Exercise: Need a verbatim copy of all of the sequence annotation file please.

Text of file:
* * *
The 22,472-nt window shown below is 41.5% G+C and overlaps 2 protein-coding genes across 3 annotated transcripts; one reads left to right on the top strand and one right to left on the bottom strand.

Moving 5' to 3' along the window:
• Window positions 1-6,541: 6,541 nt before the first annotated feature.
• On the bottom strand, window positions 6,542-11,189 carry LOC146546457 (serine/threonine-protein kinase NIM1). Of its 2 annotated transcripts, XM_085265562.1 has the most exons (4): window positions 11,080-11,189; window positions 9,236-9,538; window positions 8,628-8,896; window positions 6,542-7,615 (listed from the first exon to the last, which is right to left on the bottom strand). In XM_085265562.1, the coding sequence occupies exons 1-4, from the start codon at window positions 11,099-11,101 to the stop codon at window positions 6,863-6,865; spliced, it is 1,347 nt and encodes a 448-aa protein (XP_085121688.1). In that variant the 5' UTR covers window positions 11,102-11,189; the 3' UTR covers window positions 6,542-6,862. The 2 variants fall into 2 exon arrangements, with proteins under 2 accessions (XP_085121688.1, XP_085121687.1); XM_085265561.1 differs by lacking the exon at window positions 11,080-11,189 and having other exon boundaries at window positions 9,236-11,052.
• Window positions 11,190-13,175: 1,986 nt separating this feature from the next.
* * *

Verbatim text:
The 22,472-nt window shown below is 41.5% G+C and overlaps 2 protein-coding genes across 3 annotated transcripts; one reads left to right on the top strand and one right to left on the bottom strand.

Moving 5' to 3' along the window:
• Window positions 1-6,541: 6,541 nt before the first annotated feature.
• On the bottom strand, window positions 6,542-11,189 carry LOC146546457 (serine/threonine-protein kinase NIM1). Of its 2 annotated transcripts, XM_085265562.1 has the most exons (4): window positions 11,080-11,189; window positions 9,236-9,538; window positions 8,628-8,896; window positions 6,542-7,615 (listed from the first exon to the last, which is right to left on the bottom strand). In XM_085265562.1, the coding sequence occupies exons 1-4, from the start codon at window positions 11,099-11,101 to the stop codon at window positions 6,863-6,865; spliced, it is 1,347 nt and encodes a 448-aa protein (XP_085121688.1). In that variant the 5' UTR covers window positions 11,102-11,189; the 3' UTR covers window positions 6,542-6,862. The 2 variants fall into 2 exon arrangements, with proteins under 2 accessions (XP_085121688.1, XP_085121687.1); XM_085265561.1 differs by lacking the exon at window positions 11,080-11,189 and having other exon boundaries at window positions 9,236-11,052.
• Window positions 11,190-13,175: 1,986 nt separating this feature from the next.